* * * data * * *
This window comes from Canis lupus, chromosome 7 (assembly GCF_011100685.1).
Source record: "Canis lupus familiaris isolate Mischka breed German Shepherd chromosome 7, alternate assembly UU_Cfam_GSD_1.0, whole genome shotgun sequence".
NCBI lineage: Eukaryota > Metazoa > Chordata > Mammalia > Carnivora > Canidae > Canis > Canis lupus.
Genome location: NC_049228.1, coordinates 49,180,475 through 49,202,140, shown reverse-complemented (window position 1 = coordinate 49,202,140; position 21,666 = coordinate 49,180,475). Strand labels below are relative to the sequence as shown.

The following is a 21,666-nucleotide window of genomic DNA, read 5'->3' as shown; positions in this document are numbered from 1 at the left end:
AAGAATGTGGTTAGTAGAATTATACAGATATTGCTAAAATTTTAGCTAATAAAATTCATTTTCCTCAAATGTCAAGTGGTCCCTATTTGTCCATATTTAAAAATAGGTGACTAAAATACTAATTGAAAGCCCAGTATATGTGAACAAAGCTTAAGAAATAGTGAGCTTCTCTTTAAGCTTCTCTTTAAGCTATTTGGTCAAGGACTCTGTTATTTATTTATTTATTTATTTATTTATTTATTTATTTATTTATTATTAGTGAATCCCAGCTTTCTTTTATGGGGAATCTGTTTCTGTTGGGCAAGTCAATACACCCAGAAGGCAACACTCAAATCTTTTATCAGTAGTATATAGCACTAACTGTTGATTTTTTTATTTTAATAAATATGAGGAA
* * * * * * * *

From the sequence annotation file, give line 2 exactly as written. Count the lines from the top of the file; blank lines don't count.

Source record: "Canis lupus familiaris isolate Mischka breed German Shepherd chromosome 7, alternate assembly UU_Cfam_GSD_1.0, whole genome shotgun sequence".